Dairy – Good or Bad for your Bones?

dairy

It appears that there still are many conflicting views about the health benefits of cow’s milk and this is being perpetuated by many “health” advisors who tell the public that cow’s milk is only good for calves and the evil source of many an unexplained ailment!

Milk makes a very valuable contribution to a healthy diet as it contains all the macro-nutrients (protein, carbohydrates and fat). Milk protein has a high biological value because it contains the essential amino acids needed by the body. The carbohydrate, lactose, supplies energy and aids the absorption of calcium. Milk is considered by many national and international opinion-leaders in the bone field as  the best source of calcium because of the high calcium content, the absence of factors that may influence the absorption (such as phytates and oxalates in bran and green, leafy vegetables) and the presence of lactose which aids in the absorption of calcium.  Milk also contains significant amounts of minerals and trace-elements calcium, phosphate, magnesium and selenium and vitamins A, D and B (riboflavin and niacin) – needed for bone health as well as general health.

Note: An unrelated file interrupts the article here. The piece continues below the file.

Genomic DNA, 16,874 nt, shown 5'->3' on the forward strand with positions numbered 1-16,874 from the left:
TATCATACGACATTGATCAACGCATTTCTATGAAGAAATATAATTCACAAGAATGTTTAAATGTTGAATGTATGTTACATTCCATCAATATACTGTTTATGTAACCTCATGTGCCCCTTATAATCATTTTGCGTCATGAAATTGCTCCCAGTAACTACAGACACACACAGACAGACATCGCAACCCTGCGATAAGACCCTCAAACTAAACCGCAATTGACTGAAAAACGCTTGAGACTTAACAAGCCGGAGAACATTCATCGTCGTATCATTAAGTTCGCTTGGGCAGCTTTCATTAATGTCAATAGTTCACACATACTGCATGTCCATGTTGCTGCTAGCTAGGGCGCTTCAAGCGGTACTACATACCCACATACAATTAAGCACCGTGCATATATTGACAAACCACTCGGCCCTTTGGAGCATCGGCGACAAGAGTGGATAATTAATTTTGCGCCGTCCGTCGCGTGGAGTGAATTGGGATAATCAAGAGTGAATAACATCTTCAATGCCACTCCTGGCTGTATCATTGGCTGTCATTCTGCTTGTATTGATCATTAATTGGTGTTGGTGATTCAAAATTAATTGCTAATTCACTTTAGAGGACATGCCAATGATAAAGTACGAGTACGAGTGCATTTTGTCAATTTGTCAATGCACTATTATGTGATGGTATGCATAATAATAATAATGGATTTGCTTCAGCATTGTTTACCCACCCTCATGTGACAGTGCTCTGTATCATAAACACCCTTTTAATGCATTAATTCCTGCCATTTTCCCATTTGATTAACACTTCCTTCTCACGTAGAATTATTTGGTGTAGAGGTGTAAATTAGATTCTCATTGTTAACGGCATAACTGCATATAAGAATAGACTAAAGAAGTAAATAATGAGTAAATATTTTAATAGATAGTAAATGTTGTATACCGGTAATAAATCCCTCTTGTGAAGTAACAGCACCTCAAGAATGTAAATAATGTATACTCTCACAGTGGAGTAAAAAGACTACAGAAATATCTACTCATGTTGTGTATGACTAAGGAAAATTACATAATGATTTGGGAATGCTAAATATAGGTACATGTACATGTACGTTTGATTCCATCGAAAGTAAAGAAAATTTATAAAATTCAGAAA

Milk and bone health

The two key nutrients to consider for bone health are the mineral calcium and vitamin D. Milk and other dairy foods are the most readily available sources of calcium in the diet. Dairy foods also have the additional advantage of being a good source of protein and other micro-nutrients. The importance of nutrition to bone health has been demonstrated in a number of research studies, in human subjects across the age range. Intervention trials (the gold standard in supplying scientific evidence), carried out over three years in children and adolescents have shown that supplementation with either calcium, dairy calcium-enriched foods, liquid milk, or calcium-enriched milk powder enhances the rate of bone mineral acquisition, compared with un-supplemented (placebo) control groups. In general, these trials increased the usual calcium intake of the supplemented children from about 600-800mg/day to around 1000-1300mg/day. Some retrospective observational studies suggested that adults who consumed milk regularly during childhood had a higher bone mass than those who did not. At the population level, it is estimated that a 10% increase in peak bone mass could reduce the risk of osteoporotic fractures during adult life by 50%.